Education in the Age of AI
A message from Hawai‘i Association of Independent Schools
When I was in high school back in prehistoric times—actually the 1960s—there was a huge controversy raging about whether students should be allowed to use hand-held calculators to do their homework and during tests. For some reason, we were allowed to use a slide rule—a stone-age version of the digital calculator—but digital devices were sure to ruin mathematical thinking and understanding.
As I write this in 2023, we are faced again with such a controversy. Digital devices such as iPads, laptops and the internet—just hopped-up versions of those 1960s hand-held calculators—are now OK to use for homework and in the classroom. But artificial intelligence software such as ChatGPT will surely ruin not only mathematical understanding but also learning in general. And this would probably be true if the learning environments of our schools were focused solely on textbooks, lectures, memorization and standardized tests. But that is not what is happening in the majority of Hawai‘i’s private and parochial schools.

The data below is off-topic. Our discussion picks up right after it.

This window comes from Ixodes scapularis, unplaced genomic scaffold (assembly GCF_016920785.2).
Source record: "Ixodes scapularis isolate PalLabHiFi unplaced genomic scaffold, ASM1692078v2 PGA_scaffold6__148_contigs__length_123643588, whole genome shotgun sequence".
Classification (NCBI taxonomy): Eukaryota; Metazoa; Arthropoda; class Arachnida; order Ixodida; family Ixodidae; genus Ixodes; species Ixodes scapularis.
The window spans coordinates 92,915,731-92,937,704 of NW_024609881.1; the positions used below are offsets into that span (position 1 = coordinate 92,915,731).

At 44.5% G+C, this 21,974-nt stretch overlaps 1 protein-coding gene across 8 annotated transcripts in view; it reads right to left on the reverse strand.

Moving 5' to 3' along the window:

There are currently 115 licensed private pre-K-12 schools across the Islands and every one of them is different—in size, educational philosophy, learning program and culture—and each offers a unique approach to learning. Some of them still use textbooks and tests as one resource for student learning, but the majority of them also employ a wide range of individualized and personalized learning and assessment strategies to ensure every student achieves their potential for emotional growth and intellectual development. And I am sure the majority of teachers in these private school learning environments will find a way to bring ChatGPT into the service of this task.
This is the 21st year that the Hawai‘i Association of Independent Schools has teamed up with HONOLULU Magazine to provide Hawai‘i families with this informational guide to the private schools in our state. My thanks on behalf of all HAIS member schools to HONOLULU Magazine for making this valuable resource available at no cost to parents and students across the state.
This Private School Guide provides a listing of most of Hawai‘i’s accredited and/or licensed private schools. And the HAIS website—hais.us—also offers both a listing of HAIS member private schools, each with its own profile page, and a search function that lets you specify the types and locations of schools you are interested in.
Your children are unique, and the schools you choose for them should be committed to their individualized and personalized success as learners. Check out what Hawai‘i’s private schools can provide for your students.
Philip J. Bossert, PH.D.
Executive Director, HAIS